Millions of Americans are changing their Thanksgiving travel plans because of tough economic conditions, but most are still planning to make those trips to grandma’s, according to the AAA auto club.

“In the tug of war between purse strings and heart strings, heart strings win out,” said Robert Darbelnet, AAA president and chief executive. “Grandma matters.”

The 41 million people planning to travel by car, plane, bus or train is 1.4% less than last year, the first drop since 2002. Air travel is expected to drop by 7.2% as 5.8% more bargain-hunting travelers plan to go by train or bus, Darbelet said. Travel by automobile will drop only 1.2%, so the roadways will still be very busy.

Part of the reason: Average gasoline prices dropped Tuesday to $2.07, the lowest since 2005. That makes the trip cheaper, and takes pressure off family budgets because people believe their winter heating bills might be smaller, Darbelet said.

According to AAA’s Leisure Travel Index, travelers can expect to pay 8% more for airfares this year, and car rentals are also more expensive. But many hotels and resorts have lowered prices, to attract visitors, and 29% of travelers still intend to include at least some entertainment in their holiday activities.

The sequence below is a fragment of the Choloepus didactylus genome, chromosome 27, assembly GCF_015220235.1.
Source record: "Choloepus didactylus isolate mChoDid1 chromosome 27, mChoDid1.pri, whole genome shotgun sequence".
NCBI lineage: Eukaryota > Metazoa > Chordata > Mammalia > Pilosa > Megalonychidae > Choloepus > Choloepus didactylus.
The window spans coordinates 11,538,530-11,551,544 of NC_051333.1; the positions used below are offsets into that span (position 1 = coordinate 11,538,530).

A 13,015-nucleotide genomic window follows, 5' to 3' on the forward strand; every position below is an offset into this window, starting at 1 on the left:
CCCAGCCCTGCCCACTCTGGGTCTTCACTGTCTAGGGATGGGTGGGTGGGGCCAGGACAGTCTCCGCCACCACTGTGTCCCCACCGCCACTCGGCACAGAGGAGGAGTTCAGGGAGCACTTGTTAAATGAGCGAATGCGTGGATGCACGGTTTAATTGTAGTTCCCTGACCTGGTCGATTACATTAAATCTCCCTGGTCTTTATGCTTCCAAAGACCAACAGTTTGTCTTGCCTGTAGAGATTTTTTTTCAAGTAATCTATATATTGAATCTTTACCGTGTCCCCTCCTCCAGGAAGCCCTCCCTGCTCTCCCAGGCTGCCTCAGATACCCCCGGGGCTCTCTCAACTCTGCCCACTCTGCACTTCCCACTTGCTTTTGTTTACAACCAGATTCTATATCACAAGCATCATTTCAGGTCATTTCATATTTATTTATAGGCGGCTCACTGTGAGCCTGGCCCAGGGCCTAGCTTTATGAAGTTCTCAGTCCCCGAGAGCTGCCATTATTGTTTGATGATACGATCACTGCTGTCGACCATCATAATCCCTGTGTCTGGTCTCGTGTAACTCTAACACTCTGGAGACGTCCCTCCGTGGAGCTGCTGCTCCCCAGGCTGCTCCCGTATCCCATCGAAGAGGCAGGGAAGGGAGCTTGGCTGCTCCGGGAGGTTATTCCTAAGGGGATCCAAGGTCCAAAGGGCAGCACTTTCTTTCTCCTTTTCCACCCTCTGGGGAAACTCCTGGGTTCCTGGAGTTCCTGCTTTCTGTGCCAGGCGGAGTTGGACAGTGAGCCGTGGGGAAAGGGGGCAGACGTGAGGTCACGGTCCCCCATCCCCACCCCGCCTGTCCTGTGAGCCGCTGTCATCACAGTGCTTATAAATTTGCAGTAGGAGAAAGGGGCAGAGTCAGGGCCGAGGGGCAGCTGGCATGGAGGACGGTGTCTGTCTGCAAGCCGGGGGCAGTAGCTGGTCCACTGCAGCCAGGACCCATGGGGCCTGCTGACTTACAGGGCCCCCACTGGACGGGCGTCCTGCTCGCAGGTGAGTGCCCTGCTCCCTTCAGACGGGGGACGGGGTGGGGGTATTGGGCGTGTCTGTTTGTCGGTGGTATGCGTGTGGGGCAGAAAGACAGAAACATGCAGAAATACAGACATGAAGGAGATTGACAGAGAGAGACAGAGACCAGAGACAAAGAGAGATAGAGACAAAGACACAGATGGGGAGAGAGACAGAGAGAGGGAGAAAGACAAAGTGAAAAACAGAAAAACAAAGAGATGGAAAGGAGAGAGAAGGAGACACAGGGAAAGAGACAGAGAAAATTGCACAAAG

Major entertainment and shopping cities of Las Vegas, New York and Chicago rank ahead of all others as air travel destinations, according to online ticket seller Orbitz.

Bookings for this week and next week at Disney World in Orlando are down 1% from last year, said Disney CEO Bob Iger.

Darbelet pointed to the major impact the economy has had on other sectors of the economy and said holiday travel is doing well in comparison.

“Thanksgiving is an important family reunion,’ he said. “People will find other things they can cut back on or a cheaper way of getting from A to B.”